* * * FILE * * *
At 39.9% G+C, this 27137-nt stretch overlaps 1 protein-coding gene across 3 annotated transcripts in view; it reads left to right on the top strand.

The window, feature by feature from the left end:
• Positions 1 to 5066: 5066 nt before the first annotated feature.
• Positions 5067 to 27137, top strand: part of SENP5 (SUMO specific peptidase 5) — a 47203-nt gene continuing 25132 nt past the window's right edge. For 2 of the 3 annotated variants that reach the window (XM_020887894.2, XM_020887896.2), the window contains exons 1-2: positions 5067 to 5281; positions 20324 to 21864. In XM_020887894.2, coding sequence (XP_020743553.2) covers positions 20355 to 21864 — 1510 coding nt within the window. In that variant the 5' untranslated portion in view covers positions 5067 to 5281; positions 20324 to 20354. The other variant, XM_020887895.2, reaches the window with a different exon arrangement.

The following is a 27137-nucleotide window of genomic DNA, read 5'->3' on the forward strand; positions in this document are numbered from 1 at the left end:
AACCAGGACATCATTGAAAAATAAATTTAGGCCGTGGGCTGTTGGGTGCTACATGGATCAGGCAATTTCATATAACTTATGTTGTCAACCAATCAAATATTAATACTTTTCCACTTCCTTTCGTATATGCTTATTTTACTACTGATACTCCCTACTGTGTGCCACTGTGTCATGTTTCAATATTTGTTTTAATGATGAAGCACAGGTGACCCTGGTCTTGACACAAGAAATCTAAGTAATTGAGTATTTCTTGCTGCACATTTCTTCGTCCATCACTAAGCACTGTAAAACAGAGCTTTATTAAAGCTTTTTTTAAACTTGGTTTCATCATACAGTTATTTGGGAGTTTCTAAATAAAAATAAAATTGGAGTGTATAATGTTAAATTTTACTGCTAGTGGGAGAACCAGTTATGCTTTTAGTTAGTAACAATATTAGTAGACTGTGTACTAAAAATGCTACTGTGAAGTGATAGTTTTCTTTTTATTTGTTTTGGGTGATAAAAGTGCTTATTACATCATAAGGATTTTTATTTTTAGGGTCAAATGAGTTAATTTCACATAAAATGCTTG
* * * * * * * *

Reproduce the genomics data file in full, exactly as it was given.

At 39.9% G+C, this 27137-nt stretch overlaps 1 protein-coding gene across 3 annotated transcripts in view; it reads left to right on the top strand.

The window, feature by feature from the left end:
• Positions 1 to 5066: 5066 nt before the first annotated feature.
• Positions 5067 to 27137, top strand: part of SENP5 (SUMO specific peptidase 5) — a 47203-nt gene continuing 25132 nt past the window's right edge. For 2 of the 3 annotated variants that reach the window (XM_020887894.2, XM_020887896.2), the window contains exons 1-2: positions 5067 to 5281; positions 20324 to 21864. In XM_020887894.2, coding sequence (XP_020743553.2) covers positions 20355 to 21864 — 1510 coding nt within the window. In that variant the 5' untranslated portion in view covers positions 5067 to 5281; positions 20324 to 20354. The other variant, XM_020887895.2, reaches the window with a different exon arrangement.

The following is a 27137-nucleotide window of genomic DNA, read 5'->3' on the forward strand; positions in this document are numbered from 1 at the left end:
AACCAGGACATCATTGAAAAATAAATTTAGGCCGTGGGCTGTTGGGTGCTACATGGATCAGGCAATTTCATATAACTTATGTTGTCAACCAATCAAATATTAATACTTTTCCACTTCCTTTCGTATATGCTTATTTTACTACTGATACTCCCTACTGTGTGCCACTGTGTCATGTTTCAATATTTGTTTTAATGATGAAGCACAGGTGACCCTGGTCTTGACACAAGAAATCTAAGTAATTGAGTATTTCTTGCTGCACATTTCTTCGTCCATCACTAAGCACTGTAAAACAGAGCTTTATTAAAGCTTTTTTTAAACTTGGTTTCATCATACAGTTATTTGGGAGTTTCTAAATAAAAATAAAATTGGAGTGTATAATGTTAAATTTTACTGCTAGTGGGAGAACCAGTTATGCTTTTAGTTAGTAACAATATTAGTAGACTGTGTACTAAAAATGCTACTGTGAAGTGATAGTTTTCTTTTTATTTGTTTTGGGTGATAAAAGTGCTTATTACATCATAAGGATTTTTATTTTTAGGGTCAAATGAGTTAATTTCACATAAAATGCTTG